London remained the most expensive city in the UK, with homes worth £480,000 on average. Despite high valuations, price growth in the capital was 1.9 per cent, as places experiencing stretched affordability started to adjust to meet buyer demand and budgets.
Zoopla expected UK cities, particularly in the Midlands and the North, would lead price growth in 2020, as homes remained cheaper in those areas than in London.
Richard Donnell, research and insight director at Zoopla, explained: “The cities with more affordable house prices, such as Sheffield and Leeds, have seen the greatest increase in buyer demand as house hunters continue to focus on value for money this year.”
Zoopla expected house prices to rise by an average of three per cent across all UK cities in 2020, bolstered by stronger economic growth and increasing affordability for prospective buyers. This comes after something of a pre-Brexit price slowdown in recent years, which kept price growth weak as each original Brexit deadline came and went.
The Bank of England’s decision to keep interest rates at 0.75 per cent last week could do much to keep the housing market ticking over, as the cost of borrowing remains close to zero and real wages continue to rise.
With inflation proving weaker than expected and wages outpacing house price growth, buyers find themselves in a virtuous circle of increased housing affordability.
In the meantime, low interest rates help keep mortgage rates low, encouraging people to start climbing the housing ladder, with a wider range of potential homes to choose from.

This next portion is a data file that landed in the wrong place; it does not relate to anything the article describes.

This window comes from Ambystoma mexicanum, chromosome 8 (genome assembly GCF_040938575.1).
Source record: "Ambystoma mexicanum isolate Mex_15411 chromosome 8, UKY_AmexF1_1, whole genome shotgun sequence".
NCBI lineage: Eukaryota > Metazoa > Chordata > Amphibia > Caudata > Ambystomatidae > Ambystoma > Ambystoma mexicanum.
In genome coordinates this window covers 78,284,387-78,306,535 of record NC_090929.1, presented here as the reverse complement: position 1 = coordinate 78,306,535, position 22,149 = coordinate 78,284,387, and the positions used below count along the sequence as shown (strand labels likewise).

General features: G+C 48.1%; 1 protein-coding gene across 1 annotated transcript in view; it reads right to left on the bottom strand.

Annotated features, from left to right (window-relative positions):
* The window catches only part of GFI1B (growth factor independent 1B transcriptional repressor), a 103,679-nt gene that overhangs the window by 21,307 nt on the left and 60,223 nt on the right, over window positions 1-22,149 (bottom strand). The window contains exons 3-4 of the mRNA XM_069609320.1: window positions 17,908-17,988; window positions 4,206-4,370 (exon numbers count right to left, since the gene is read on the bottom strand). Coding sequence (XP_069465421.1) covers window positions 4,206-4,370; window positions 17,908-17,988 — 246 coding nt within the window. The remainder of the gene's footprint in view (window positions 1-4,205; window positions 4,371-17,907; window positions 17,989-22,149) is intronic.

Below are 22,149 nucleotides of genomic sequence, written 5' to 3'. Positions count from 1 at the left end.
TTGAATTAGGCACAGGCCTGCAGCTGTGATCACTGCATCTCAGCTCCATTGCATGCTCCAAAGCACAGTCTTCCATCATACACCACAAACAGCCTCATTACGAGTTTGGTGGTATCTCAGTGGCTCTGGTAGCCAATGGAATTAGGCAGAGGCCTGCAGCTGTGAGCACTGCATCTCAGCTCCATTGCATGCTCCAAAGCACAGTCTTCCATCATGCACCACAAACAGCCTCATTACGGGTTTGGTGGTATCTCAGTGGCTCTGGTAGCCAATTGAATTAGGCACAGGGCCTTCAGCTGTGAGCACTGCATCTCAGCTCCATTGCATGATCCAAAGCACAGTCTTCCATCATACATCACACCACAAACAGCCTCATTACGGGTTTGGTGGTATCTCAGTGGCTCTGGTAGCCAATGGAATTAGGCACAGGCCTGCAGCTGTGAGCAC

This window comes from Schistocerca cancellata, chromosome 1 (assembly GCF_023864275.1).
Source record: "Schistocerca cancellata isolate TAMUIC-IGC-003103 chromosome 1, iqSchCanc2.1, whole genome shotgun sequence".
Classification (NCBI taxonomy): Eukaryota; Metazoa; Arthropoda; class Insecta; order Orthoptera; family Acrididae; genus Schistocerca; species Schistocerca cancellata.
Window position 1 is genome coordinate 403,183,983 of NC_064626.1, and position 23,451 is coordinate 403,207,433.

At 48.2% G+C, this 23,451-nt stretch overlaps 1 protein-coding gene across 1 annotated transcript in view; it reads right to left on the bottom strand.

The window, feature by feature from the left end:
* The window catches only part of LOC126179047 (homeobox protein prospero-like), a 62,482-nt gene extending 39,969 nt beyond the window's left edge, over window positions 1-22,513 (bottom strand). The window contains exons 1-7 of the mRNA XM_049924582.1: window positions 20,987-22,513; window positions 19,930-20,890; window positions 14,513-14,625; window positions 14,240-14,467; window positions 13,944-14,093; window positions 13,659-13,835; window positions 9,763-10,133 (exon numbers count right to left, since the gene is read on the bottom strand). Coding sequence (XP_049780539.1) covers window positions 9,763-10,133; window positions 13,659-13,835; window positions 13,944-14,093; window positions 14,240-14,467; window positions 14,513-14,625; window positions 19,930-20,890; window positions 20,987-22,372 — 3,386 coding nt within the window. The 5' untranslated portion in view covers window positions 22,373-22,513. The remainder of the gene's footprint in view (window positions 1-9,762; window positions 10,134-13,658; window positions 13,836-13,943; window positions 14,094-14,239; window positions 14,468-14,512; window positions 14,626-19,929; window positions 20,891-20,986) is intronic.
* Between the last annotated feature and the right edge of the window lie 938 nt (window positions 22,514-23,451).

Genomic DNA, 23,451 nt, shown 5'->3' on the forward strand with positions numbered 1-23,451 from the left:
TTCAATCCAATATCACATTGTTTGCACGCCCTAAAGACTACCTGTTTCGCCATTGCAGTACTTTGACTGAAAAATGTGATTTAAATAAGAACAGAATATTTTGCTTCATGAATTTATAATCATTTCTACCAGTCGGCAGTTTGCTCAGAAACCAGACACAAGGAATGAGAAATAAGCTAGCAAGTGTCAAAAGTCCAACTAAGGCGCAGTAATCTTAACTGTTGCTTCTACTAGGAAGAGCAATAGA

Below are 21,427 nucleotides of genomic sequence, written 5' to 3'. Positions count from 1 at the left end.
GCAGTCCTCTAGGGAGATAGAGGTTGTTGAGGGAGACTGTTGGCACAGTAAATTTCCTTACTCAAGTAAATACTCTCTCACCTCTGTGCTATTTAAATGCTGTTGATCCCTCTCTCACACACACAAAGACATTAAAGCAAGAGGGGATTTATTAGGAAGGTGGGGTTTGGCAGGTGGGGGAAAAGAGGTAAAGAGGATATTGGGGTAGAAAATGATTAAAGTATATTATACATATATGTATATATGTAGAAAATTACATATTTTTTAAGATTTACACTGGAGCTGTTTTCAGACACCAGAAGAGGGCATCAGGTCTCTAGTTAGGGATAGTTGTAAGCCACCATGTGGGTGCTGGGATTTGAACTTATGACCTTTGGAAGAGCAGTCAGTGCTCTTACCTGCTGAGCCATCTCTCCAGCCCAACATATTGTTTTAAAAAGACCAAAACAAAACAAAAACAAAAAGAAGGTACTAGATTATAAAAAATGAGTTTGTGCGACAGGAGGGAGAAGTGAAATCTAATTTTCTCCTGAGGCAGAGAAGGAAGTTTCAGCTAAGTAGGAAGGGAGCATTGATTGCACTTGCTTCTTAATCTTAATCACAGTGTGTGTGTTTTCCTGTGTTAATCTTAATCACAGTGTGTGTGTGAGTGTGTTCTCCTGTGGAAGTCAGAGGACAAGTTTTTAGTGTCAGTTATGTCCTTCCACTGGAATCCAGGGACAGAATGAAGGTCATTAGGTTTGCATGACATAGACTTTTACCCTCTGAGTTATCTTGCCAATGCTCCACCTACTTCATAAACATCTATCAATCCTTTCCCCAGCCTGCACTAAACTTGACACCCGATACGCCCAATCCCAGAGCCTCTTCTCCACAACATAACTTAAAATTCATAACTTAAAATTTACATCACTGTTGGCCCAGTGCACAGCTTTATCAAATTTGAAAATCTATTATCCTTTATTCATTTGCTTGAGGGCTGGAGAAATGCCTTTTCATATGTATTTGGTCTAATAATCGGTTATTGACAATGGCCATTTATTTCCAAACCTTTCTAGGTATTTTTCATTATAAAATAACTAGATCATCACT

Correction: the article originally referred to Dublin, while discussing house price data from Zoopla on UK cities. In actual fact, the city in question was Belfast.
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If we are at (or approaching) the peak of the economic cycle does it still make sense to invest in the London property market now?
Yes it does, because:
- It is impossible to time markets
- There is no such thing as "the property market" ... the market is comprised of a series of "micro climates" eg affordable housing, prime luxury real estate, etc
- We focus almost exclusively on AFFORDABLE HOUSING in centres of high employment, experiencing urban regeneration, with good/ improving transport links.
- This segment of the housing market continues to experience robust demand and a chronic supply-demand imbalance
- And therefore provides consistently high returns on investment, especially on a "risk adjusted" basis, and compared to most available investment alternatives
- While interest rates remain at historical lows.
Has the housing market been adversely affected by Brexit uncertainty?
- Yes it has.
- Markets are invariably "spooked" by uncertainty.
- As such, a disproportionate percentage of property sales today could be described as "distressed sales". Nobody chooses to sell in an impaired market. They usually prefer to wait for uncertainty to abate.
- Which presents an unprecedented buying opportunity for investors with access to cost-effective secured finance.
- House prices in centres of high-employment are likely to rebound strongly as the dust settles on a "Brexit deal" with the European Union.
- As long as unemployment rates remain low (currently at 3% in London and the Southeast)